By ALBERTINA ALMEIDA
The Chief Minister’s announced plan to restore bull fights in the Goan arena again, is mired in strategic fascist politics, given that restored is spoken of in the name of cultural heritage. Is this talk of restoration of bullfights going to be the proverbial foot through a door that will finally open up to sanction for all kinds of practices in the name of cultural heritage?
What constitutes cultural heritage? Must everything that constitutes cultural heritage be retained or restored? Sati was supposedly a cultural heritage, and when it was banned many caste-hindus protested about the colonial insensitivity. How would restoration of bullfights as a cultural heritage be different from the restoration of sati? According to some, the latter is also part of our culture, as a stone in the Goa Government museum bears testimony.
There is a polarisation of people on the issue of bullfights between the defenders of human rights and the defenders of animal rights, which seems to provide an opportunity for undemocratic totalitarian politics to hold the day. There is a “we-say-it-is-cultural-heritage- therefore-it must-be-retained-no matter-what-be-the-consequences” tone.
While there is a certain power in organising the bull-fights, there also emerged another kind of powerlessness because the bullfights could no longer be organised and subaltern sections that were involved in the bullfight related activities were being targetted. The power comes from a certain macho ability to organise the bullfights by raising the bulls and preparing and provoking them into a fight. And the powerlessness as in operation today comes from the selective criminalisation of practices of certain sections, of certain communities.
Let me relate my own experience of witnessing bull-fights. They were organised right in front of my ancestral house at Taleigao, on Harvest feast day in August each year at the Church Square. As a child, I was a regular attendee. There were crowds of people from all over Goa, to witness the spectacle. Often the bulls would lock themselves into a fight but there were also occasions when the bulls refused to lock themselves into the fight and simply ran away from the arena. This would cause a near stampede, because everyone was afraid, and naturally so, of being gored by the horns of the bull. There were also those occasions when, while the bulls were locking horns, some men in the crowd would take advantage of the situation and sexually harass women attendees, which I have also also been a victim of. Although this experience kept me from going for bull-fights again, I cannot forget how I enjoyed the spectacle of bull-fights along with relatives and Taleigao friends from the neighbourhood.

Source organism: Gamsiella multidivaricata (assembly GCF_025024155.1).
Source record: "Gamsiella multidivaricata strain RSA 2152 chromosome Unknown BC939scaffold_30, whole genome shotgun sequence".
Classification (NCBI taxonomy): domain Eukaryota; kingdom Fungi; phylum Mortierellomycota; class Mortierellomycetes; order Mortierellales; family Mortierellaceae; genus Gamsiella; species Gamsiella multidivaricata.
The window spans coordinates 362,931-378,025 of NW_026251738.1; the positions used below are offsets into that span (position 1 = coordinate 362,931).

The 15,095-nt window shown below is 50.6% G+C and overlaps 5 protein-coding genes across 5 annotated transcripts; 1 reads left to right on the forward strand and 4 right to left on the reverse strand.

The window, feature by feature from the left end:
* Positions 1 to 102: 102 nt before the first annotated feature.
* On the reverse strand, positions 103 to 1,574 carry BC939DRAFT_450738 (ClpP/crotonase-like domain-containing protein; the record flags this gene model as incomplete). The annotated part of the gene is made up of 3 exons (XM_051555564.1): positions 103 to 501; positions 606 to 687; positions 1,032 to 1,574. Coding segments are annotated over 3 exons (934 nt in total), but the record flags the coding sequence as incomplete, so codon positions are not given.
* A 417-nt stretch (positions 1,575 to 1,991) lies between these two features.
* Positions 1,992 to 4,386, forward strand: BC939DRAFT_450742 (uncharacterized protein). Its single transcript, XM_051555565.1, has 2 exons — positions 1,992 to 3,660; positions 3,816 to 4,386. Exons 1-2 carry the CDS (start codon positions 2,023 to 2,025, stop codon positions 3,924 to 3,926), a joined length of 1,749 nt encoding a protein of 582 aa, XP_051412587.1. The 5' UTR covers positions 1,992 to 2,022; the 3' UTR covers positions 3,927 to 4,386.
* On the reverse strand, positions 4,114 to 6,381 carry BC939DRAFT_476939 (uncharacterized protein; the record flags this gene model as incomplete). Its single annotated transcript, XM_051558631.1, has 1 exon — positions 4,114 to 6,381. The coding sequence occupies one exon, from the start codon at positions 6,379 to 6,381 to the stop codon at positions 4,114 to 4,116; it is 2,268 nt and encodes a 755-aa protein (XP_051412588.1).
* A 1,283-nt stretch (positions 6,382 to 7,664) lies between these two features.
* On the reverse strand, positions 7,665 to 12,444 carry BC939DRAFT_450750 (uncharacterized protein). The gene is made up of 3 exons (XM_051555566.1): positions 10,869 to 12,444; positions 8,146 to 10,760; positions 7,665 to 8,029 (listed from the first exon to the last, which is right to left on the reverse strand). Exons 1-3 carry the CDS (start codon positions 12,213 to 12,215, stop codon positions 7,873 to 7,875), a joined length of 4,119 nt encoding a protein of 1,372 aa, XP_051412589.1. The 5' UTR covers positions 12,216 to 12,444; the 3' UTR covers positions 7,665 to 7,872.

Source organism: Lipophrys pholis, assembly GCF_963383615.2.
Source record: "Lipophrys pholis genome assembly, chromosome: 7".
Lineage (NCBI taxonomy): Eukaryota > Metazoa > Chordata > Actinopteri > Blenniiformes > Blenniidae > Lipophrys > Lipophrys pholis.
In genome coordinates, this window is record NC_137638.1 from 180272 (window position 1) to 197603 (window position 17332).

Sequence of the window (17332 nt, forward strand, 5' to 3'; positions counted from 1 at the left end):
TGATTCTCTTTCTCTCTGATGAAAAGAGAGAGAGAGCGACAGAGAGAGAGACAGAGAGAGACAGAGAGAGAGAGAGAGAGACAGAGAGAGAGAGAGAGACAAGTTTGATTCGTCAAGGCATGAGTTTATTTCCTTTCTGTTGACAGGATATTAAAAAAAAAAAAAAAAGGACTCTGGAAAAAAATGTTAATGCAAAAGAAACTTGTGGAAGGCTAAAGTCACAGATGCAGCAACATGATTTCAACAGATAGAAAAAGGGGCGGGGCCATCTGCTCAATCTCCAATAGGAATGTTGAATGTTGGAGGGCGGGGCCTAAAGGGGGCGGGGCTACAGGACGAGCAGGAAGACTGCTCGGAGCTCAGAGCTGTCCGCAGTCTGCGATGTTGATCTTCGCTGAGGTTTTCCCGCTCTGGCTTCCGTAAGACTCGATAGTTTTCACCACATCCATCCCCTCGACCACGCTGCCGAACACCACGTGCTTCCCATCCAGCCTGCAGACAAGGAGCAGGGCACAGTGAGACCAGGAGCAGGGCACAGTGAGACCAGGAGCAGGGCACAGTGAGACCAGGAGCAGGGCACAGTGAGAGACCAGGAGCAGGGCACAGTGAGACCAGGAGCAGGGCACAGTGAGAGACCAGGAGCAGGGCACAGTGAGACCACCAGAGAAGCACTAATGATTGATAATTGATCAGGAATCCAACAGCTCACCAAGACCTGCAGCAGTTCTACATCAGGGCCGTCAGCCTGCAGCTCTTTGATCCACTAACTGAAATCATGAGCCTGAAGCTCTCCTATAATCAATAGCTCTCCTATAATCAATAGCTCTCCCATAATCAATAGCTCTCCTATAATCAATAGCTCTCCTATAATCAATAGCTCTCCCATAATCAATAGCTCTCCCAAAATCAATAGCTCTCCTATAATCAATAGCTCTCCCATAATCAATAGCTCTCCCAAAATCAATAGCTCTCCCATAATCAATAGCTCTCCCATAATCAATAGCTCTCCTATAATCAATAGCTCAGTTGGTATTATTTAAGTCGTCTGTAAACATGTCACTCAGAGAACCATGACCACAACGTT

This naïve indulgence in adrenaline thrills of childhood is today a subject of a deeper anguish and guilt. I am re-questioning it because the whole idea of entertainment at bull-fights was built around bulls locking horns thereby putting a premium to fights, completely ignoring the cruelty to the bulls.
But then, when the bullfights were banned, the Government did nothing to rehabilitate the people from subaltern sections of society who were dependent on it. Even if a ban were to be inevitable, the Government had to demonstrate its humanitarian responsibilities to rehabilitate affected small entrepreneurs. Human rights invariably are made to take a back seat in the wake of bans.
Also, is restoration of bullfights a seeming way of addressing or pretending to address deep-seated prejudices that are increasingly surfacing ? We have a multifaceted and diverse cultural heritage. We continue to be robbed of much of its positive character, now in the name of Hindu Rashtra politics. So, can such isolated governance acts which polarise on human rights v animal rights lines, really bring back our cultural heritage? Can it at all restore our faith, when we see day in and day out the fascist tendencies running rampage to give a certain finality to dominant society practices as superior cultural heritage? How else does one explain the utter callousness following the killing of a Muslim on the ground that he ate beef? Or wringing out the survival of Catholics and Muslims in the business of beef?
Besides, the contextually located open spaces where bull-fights used to be held are vanishing. So, is this announcement about bullfights a red herring about choices that cannot be really exercised anymore? Surely they will not change the increasing encroachment, if we may call it that, on our spaces, on our positive cultural heritage, by rightwing Hindutva fundamentalist organisations?
Another lurking question is: why have only certain practices such as bull-fights been selectively criminalised? Is it about criminalising selective masculinities? While ignoring State masculinities such as those of banning cultural expressions in the name of not “hurting people’s sentiments”, or those that impose a culture of what to eat and not to eat at the cost of death? Or those that subtly impose a culture of what to eat with massive advertisements thereby pushing local products and the survival of people on those products out of the market?
Don’t make me choose between preserving heritage and hurting animals. We need a governance that privileges survival of ALL without discrimination.
(First published in O Heraldo, dt: 8 September, 2015)